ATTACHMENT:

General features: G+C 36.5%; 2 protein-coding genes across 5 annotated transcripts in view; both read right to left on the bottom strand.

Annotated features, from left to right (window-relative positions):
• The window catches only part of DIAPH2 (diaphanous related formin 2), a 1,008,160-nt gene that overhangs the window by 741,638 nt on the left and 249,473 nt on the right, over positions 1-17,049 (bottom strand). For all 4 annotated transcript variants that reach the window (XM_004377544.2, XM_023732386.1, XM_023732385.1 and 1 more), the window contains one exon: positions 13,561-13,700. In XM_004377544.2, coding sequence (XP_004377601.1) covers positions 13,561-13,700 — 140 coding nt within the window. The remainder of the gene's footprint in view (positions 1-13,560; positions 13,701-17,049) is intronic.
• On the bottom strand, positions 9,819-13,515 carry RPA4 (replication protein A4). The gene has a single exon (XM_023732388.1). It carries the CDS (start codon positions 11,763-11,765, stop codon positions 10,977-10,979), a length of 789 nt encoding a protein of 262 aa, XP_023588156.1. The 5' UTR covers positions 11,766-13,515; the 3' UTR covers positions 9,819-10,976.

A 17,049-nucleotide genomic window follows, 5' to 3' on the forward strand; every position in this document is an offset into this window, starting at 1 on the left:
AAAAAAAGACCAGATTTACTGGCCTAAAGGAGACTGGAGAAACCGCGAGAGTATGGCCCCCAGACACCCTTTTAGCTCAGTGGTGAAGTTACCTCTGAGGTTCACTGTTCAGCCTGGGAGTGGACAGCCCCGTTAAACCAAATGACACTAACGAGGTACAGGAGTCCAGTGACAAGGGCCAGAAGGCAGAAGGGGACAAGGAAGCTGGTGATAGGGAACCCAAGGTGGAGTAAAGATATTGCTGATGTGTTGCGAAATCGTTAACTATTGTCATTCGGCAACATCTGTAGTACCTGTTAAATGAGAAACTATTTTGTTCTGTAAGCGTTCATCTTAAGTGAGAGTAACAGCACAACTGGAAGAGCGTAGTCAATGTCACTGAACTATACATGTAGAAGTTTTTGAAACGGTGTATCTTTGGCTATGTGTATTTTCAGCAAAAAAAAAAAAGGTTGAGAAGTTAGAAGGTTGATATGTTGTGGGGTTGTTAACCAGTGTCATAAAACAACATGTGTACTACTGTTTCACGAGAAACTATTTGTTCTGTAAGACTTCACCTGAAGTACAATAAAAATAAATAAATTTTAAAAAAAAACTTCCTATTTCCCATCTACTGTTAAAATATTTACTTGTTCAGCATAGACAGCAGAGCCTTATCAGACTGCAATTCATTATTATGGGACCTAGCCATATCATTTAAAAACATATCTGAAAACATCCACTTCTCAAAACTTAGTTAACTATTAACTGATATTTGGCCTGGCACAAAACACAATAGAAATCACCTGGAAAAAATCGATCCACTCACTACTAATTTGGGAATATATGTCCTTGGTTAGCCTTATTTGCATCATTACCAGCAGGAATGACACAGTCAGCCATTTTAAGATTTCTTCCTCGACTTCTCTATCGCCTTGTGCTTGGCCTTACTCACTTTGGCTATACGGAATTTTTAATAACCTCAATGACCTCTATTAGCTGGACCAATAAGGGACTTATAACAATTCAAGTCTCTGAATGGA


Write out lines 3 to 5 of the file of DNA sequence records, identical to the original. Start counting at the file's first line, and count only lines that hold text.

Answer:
• The window catches only part of DIAPH2 (diaphanous related formin 2), a 1,008,160-nt gene that overhangs the window by 741,638 nt on the left and 249,473 nt on the right, over positions 1-17,049 (bottom strand). For all 4 annotated transcript variants that reach the window (XM_004377544.2, XM_023732386.1, XM_023732385.1 and 1 more), the window contains one exon: positions 13,561-13,700. In XM_004377544.2, coding sequence (XP_004377601.1) covers positions 13,561-13,700 — 140 coding nt within the window. The remainder of the gene's footprint in view (positions 1-13,560; positions 13,701-17,049) is intronic.
• On the bottom strand, positions 9,819-13,515 carry RPA4 (replication protein A4). The gene has a single exon (XM_023732388.1). It carries the CDS (start codon positions 11,763-11,765, stop codon positions 10,977-10,979), a length of 789 nt encoding a protein of 262 aa, XP_023588156.1. The 5' UTR covers positions 11,766-13,515; the 3' UTR covers positions 9,819-10,976.

A 17,049-nucleotide genomic window follows, 5' to 3' on the forward strand; every position in this document is an offset into this window, starting at 1 on the left: